Foundry sculpts new future for downtown Loveland

The Foundry
The Foundry will transform 2½ blocks in the heart of downtown Loveland.

Brinkman Partners and the city of Loveland are sculpting a new future for downtown Loveland.

A $75 million redevelopment called The Foundry will bring new apartments, retail space, a five-screen movie theater, community plaza, parking garage and a hotel or office space to a 2½-block area in the heart of downtown. The property stretches from East First Street to the Back Stage Alley (between East Third and Fourth streets) and is bordered to the east and west by North Cleveland Avenue and North Lincoln Avenue.

A half-dozen years in the making, the project, formerly known as the South Catalyst Project, will break ground by April and deliver in summer 2018.

Brinkman Chief Operating Officer Jay Hardy said The Foundry will take downtown Loveland “from a place that has small pockets of interesting locations to a place that really has a central heart and soul.”

It’s about creating a space where the community can gather, a place where they want to take their family and friends when they come to town.”

“It’s about creating a space where the community can gather, a place where they want to take their family and friends when they come to town.”

It’s called The Foundry because, “One of the things we wanted to do was to honor what’s unique about Loveland,” Hardy said. The city is known

Jay Hardy

Jay Hardy

internationally for its sculpture exhibitions and bronze foundries, and The Foundry, he said, represents art, imagination and starting anew.

Brinkman Partners originally envisioned The Foundry as a two-phase project with 60,000 square feet of office space comprising the second phase. However, “We think there’s a much higher demand for a hotel there,” said Hardy, noting with a hotel, the development would be completed in a single phase.

There hasn’t been a new hotel built between downtown Loveland and Centerra (at Interstate 25) in 20 years, and hoteliers are eager to capture leisure and group travelers, including those headed to Estes Park. The hotel likely would be a four-story, approximately 60,000-sf facility with 90 to 100 rooms.

“We’re pretty excited about that and think it would be a neat opportunity for the project,” Hardy said.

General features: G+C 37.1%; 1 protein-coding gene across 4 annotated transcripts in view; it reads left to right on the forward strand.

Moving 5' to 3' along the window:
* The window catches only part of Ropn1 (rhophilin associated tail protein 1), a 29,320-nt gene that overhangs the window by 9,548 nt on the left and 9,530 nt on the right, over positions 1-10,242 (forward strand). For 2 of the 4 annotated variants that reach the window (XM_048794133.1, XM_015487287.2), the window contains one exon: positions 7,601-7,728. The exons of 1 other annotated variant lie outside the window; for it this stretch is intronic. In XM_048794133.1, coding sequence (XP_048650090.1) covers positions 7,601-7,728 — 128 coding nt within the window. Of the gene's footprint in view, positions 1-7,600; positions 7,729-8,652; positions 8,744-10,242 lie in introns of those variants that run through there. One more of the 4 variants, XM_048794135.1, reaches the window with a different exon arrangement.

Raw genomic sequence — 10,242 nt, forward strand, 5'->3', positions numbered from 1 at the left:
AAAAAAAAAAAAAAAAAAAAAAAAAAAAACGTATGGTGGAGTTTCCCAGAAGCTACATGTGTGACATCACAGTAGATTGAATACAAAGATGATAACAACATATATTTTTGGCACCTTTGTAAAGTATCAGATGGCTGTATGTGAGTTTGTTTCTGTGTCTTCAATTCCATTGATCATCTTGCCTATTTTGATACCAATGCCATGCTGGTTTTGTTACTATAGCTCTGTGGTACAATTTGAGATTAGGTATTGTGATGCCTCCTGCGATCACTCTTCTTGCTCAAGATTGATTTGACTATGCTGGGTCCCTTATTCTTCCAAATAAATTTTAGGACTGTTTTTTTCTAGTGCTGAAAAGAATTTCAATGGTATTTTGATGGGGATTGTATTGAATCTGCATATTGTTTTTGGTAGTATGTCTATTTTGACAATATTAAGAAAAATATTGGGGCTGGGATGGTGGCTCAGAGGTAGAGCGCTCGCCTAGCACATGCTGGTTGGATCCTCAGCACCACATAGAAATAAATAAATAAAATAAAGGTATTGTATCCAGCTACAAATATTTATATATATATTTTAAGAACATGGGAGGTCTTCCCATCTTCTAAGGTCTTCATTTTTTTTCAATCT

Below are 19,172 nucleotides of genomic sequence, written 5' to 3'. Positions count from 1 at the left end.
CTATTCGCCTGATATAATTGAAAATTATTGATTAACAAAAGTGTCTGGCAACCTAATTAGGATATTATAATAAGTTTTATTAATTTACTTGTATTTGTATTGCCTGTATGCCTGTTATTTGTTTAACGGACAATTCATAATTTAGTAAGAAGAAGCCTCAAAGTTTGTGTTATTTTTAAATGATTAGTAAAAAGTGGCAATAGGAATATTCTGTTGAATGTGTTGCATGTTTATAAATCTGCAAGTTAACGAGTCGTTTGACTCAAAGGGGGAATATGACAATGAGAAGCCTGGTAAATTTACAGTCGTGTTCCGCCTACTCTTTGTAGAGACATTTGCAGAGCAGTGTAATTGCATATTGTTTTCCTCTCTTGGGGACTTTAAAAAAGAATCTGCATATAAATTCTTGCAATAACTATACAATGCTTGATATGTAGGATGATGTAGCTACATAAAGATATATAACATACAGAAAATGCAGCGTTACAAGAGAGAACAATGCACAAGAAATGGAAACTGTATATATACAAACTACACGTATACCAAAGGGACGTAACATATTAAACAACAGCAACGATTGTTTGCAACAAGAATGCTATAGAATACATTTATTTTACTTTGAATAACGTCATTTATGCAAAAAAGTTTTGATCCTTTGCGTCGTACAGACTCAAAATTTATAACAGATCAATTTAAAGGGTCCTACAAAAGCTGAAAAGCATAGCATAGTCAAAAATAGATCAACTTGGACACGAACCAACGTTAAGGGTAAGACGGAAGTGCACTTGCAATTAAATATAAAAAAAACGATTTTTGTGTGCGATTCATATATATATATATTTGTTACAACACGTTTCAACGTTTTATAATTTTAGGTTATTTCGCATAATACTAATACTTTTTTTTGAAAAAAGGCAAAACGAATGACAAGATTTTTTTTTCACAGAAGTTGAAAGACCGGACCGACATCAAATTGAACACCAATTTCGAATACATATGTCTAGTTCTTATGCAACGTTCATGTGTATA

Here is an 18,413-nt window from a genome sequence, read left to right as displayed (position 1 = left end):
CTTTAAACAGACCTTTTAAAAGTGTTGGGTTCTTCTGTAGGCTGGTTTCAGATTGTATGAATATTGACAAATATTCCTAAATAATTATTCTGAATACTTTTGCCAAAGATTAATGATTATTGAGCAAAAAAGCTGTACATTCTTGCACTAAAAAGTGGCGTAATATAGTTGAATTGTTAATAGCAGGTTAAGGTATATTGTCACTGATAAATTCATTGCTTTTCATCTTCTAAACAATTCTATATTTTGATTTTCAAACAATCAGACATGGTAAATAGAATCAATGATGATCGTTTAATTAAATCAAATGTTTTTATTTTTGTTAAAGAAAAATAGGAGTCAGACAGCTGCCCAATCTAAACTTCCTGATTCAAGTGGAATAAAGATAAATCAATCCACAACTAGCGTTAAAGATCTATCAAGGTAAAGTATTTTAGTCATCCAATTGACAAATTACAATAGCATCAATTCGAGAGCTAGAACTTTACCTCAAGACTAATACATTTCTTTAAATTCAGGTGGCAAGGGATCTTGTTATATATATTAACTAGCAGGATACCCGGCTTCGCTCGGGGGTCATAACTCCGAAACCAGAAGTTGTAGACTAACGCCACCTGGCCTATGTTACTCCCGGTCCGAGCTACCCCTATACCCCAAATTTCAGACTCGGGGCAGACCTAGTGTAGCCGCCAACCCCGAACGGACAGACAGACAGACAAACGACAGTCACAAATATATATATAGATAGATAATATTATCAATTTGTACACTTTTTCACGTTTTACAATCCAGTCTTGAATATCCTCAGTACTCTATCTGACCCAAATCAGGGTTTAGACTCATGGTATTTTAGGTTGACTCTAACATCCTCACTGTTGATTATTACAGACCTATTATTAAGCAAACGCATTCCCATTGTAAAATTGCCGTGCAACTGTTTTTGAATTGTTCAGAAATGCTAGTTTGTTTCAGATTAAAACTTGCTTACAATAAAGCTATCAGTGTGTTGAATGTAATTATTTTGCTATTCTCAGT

The hotel would be located between First and Second streets. From Second to Third, The Foundry will include two five-story mixed-use buildings, one with 100 apartments over 8,000 sf of retail space and one with 7,000 sf of retail and 46 apartments; a central plaza with a stage and water features; and a four-story, 460-space parking garage with one level below grade. The section between Third and Back Stage Alley, behind the Rialto Theater and restaurants on Fourth Street, will feature a 625-seat movie theater, for which there is a signed letter of intent.

Alleys will be transformed into well-lit pedestrian corridors.

The city of Loveland assembled the redevelopment site over time and has demolished existing structures, giving Brinkman Partners, which was selected from a requests-for-proposals process, a clean slate with which to work.

Brinkman completed the five-story Gallery Flats mixed-use apartment building nearby in 2012. “It has performed very well for us and our investors,” said Hardy.

“We feel very good about the market,” he said, adding that the opportunity to do a public-private partnership for The Foundry was compelling.

“Part of this is market-making because it is new, and that’s where the city has been an enormous partner in making this happen,” he said. “Without that, you wouldn’t have a project.”

The Foundry is estimated to generate $11,000 a day in new retail sales in the downtown area – or $40 million over 10 years – not to mention the jobs, property taxes and community benefits, including additional redevelopment, it will create.

“Historically, we take on projects that are very community-driven,” Hardy said. “Obviously, we’re Northern Colorado-based, and this is home for us.”

The development team includes OZ Architecture and Russell + Mills Studios.

Featured in CREJ’s Sept. 21-Oct. 4, 2016, issue

Jill Jamieson-Nichols has been an Editor with the Colorado Real Estate Journal for more than 15 years, providing coverage of office, industrial, hospitality and mixed-use development news in the Denver metro area, plus all property types in Northern Colorado, Boulder County and along the Highway 36 corridor. Prior to joining CREJ, Jill was Editor of…